“I make myself small and invisible / Don’t let it fool you”, she sings in the end of that song, and it perfectly alludes to the atmosphere of the record in general. There is a constant feeling of being on the brink emanating from the music, whether by virtue of the dark and resentful lyrics masquerading beneath Eva’s ethereal and often quite fragile voice, or the tension of most of the instrumentation. It is a pretty unique approach to songwriting to hold on to tension for so long and to release it so rarely, and it definitely works in Gold’s advantage on “Why Aren’t You Laughing?”. It grips you by the collar, and that grip seems only to tighten with each passing song, rendering the album an intense listening experience — one that continues to haunt and intrigue long after “Till Death Do Us Part” has brought everything to a conclusion. One could have hoped for some more oomph in the production to reflect how Gold sound in the live setting, but even so, it is hard to look past “Why Aren’t You Laughing?” as one of the upmost candidates for album of the year in 2019.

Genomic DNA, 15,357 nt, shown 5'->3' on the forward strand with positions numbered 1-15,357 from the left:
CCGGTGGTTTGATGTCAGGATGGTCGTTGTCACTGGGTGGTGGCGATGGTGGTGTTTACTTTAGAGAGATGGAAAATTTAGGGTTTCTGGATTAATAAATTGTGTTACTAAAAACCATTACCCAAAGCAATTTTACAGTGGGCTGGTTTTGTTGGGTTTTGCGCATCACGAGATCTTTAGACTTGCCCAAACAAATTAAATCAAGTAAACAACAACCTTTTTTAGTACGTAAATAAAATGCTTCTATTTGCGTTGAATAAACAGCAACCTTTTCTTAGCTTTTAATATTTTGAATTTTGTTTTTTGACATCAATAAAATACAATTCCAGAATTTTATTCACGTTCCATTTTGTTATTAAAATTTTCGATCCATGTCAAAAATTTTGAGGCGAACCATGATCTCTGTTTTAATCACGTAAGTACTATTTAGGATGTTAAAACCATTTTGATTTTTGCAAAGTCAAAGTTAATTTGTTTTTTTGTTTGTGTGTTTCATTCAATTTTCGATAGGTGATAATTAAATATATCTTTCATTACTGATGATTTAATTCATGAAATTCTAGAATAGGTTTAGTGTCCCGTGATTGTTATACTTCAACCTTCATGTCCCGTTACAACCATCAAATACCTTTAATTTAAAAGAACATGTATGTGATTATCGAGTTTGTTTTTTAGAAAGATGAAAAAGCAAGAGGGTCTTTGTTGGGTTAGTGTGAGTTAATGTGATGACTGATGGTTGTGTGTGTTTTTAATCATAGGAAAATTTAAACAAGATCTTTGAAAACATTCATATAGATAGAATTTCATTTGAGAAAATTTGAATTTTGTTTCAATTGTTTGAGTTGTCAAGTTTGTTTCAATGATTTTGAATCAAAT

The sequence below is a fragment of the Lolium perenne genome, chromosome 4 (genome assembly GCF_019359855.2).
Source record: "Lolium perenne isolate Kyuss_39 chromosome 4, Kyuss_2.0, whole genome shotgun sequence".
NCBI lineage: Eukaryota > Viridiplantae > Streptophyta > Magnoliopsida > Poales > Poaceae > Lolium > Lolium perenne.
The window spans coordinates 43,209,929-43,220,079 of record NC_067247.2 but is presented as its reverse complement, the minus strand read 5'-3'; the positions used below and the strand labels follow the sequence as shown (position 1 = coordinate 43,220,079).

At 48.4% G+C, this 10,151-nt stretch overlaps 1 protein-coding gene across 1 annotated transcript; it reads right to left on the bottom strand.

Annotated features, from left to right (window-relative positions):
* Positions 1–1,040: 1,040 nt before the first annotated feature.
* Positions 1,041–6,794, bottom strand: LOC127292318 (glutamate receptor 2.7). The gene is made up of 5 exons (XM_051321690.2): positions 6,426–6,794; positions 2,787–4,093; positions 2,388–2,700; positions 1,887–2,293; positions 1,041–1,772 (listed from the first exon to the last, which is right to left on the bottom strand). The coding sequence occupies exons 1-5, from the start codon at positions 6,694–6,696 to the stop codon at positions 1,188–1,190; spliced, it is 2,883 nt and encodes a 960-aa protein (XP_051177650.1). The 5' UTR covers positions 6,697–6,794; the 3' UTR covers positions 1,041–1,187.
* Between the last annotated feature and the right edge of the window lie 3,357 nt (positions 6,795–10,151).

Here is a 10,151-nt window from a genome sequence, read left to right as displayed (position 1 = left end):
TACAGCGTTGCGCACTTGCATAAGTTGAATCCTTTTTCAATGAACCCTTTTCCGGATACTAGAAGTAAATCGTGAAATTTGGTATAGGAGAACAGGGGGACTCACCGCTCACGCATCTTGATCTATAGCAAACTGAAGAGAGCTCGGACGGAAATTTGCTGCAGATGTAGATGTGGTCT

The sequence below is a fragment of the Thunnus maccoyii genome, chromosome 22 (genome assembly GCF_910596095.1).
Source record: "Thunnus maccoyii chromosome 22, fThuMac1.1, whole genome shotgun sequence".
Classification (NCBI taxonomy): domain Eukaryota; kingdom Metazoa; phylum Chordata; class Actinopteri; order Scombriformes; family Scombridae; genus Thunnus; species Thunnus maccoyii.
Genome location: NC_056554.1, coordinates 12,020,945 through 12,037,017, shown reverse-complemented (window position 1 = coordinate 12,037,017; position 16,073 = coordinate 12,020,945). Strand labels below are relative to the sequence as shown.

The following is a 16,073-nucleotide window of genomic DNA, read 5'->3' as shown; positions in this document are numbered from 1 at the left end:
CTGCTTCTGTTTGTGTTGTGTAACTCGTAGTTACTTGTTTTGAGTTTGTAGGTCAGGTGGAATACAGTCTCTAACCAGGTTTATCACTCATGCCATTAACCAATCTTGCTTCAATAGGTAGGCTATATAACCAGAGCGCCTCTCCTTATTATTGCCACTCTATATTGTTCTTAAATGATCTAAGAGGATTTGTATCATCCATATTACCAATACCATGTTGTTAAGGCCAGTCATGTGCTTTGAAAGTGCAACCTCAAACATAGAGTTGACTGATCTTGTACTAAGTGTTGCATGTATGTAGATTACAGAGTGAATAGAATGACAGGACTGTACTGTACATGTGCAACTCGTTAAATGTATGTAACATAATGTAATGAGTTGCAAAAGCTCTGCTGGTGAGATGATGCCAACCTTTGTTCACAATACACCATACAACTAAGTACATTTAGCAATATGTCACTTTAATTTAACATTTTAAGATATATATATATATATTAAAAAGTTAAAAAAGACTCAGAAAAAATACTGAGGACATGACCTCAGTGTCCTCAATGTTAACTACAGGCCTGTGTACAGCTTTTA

Download: He Is Not, Why Aren’t You Laughing?, Please Tell Me You’re Not the Future, Taken by Storm, Wide-Eyed, Lack of Skill
For the fans of: Brutus, Grave Pleasures, Mew
Listen: Facebook

Release date 05.04.2019
Artoffact Records